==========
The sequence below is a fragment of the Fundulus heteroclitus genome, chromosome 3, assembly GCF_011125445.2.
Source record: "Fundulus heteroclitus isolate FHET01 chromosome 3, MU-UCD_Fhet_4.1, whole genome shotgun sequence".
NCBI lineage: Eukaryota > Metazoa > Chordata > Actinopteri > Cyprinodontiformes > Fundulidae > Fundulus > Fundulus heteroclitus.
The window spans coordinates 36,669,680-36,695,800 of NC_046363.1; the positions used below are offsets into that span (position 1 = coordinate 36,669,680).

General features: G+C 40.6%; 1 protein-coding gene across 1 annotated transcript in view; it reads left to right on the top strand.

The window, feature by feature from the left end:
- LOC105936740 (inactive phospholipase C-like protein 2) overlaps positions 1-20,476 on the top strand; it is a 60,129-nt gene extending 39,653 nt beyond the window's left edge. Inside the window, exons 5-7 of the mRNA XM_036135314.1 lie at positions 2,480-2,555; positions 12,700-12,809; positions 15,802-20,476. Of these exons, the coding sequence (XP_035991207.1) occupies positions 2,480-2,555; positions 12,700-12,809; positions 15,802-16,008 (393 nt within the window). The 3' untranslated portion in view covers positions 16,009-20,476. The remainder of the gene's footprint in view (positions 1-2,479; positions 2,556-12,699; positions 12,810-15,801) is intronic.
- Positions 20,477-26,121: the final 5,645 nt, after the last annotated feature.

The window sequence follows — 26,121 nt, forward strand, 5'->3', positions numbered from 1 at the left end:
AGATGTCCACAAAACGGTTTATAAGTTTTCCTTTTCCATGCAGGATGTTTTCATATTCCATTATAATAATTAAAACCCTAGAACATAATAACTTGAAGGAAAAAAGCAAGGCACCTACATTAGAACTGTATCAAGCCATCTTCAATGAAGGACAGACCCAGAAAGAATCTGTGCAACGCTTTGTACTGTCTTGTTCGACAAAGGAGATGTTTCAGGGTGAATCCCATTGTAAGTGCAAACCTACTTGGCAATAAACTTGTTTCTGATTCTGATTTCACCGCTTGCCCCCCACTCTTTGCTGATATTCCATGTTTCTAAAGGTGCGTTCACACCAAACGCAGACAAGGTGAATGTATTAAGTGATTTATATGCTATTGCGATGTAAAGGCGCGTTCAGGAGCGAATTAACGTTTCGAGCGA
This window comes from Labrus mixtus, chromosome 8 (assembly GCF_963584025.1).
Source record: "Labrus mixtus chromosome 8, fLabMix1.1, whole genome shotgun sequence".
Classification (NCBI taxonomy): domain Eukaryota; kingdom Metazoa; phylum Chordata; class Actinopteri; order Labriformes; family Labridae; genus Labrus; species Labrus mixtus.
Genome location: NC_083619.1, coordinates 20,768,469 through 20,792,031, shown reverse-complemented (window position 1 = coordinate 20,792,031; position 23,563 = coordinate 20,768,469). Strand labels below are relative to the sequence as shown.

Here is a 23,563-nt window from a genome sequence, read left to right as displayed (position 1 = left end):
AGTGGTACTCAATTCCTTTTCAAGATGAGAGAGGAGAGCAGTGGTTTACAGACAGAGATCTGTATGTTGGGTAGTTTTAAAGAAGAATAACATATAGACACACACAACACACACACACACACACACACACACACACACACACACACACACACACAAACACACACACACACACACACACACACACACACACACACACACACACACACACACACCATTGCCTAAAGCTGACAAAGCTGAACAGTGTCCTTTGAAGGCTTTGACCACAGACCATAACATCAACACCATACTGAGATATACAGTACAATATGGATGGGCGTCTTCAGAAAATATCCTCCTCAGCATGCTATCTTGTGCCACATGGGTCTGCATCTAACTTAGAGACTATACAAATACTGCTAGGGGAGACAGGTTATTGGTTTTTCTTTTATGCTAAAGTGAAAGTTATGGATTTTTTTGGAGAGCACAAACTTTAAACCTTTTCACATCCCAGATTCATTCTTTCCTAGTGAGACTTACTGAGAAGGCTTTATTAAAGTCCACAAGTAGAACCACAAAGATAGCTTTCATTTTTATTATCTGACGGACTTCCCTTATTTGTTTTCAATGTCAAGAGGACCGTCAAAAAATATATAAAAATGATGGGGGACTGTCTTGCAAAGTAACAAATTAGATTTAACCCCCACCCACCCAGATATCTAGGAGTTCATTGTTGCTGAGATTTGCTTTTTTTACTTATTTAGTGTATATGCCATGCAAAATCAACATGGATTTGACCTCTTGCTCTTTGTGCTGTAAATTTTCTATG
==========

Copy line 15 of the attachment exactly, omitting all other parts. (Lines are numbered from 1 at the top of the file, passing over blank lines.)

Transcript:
Here is a 23,563-nt window from a genome sequence, read left to right as displayed (position 1 = left end):